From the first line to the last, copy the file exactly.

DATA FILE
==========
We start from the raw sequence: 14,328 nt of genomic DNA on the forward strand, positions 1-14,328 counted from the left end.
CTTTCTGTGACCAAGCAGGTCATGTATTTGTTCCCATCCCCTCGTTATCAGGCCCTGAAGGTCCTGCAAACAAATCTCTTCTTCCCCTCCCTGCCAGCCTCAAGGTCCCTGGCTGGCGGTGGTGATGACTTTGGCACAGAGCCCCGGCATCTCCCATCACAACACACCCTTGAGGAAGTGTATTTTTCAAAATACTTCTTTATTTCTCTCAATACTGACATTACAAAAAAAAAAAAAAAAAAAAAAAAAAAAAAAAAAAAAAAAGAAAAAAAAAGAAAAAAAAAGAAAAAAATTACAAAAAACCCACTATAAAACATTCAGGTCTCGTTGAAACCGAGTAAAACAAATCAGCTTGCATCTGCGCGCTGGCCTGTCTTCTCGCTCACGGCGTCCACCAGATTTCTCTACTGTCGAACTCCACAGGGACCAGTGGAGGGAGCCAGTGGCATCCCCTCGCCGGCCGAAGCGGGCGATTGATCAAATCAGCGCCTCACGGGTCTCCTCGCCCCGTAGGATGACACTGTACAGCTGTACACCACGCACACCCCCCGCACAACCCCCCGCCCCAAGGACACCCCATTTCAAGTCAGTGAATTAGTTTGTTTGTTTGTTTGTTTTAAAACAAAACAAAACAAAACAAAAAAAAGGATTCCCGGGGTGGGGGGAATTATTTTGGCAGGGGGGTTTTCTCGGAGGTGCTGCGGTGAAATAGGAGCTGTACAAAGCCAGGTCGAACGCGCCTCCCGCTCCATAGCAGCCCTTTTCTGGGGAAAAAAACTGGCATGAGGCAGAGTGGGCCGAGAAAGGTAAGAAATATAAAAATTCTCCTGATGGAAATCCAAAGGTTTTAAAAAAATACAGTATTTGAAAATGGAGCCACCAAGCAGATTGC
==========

We start from the raw sequence: 14,328 nt of genomic DNA on the forward strand, positions 1-14,328 counted from the left end.
CTTTCTGTGACCAAGCAGGTCATGTATTTGTTCCCATCCCCTCGTTATCAGGCCCTGAAGGTCCTGCAAACAAATCTCTTCTTCCCCTCCCTGCCAGCCTCAAGGTCCCTGGCTGGCGGTGGTGATGACTTTGGCACAGAGCCCCGGCATCTCCCATCACAACACACCCTTGAGGAAGTGTATTTTTCAAAATACTTCTTTATTTCTCTCAATACTGACATTACAAAAAAAAAAAAAAAAAAAAAAAAAAAAAAAAAAAAAAAAGAAAAAAAAAGAAAAAAAAAGAAAAAAATTACAAAAAACCCACTATAAAACATTCAGGTCTCGTTGAAACCGAGTAAAACAAATCAGCTTGCATCTGCGCGCTGGCCTGTCTTCTCGCTCACGGCGTCCACCAGATTTCTCTACTGTCGAACTCCACAGGGACCAGTGGAGGGAGCCAGTGGCATCCCCTCGCCGGCCGAAGCGGGCGATTGATCAAATCAGCGCCTCACGGGTCTCCTCGCCCCGTAGGATGACACTGTACAGCTGTACACCACGCACACCCCCCGCACAACCCCCCGCCCCAAGGACACCCCATTTCAAGTCAGTGAATTAGTTTGTTTGTTTGTTTGTTTTAAAACAAAACAAAACAAAACAAAAAAAAGGATTCCCGGGGTGGGGGGAATTATTTTGGCAGGGGGGTTTTCTCGGAGGTGCTGCGGTGAAATAGGAGCTGTACAAAGCCAGGTCGAACGCGCCTCCCGCTCCATAGCAGCCCTTTTCTGGGGAAAAAAACTGGCATGAGGCAGAGTGGGCCGAGAAAGGTAAGAAATATAAAAATTCTCCTGATGGAAATCCAAAGGTTTTAAAAAAATACAGTATTTGAAAATGGAGCCACCAAGCAGATTGC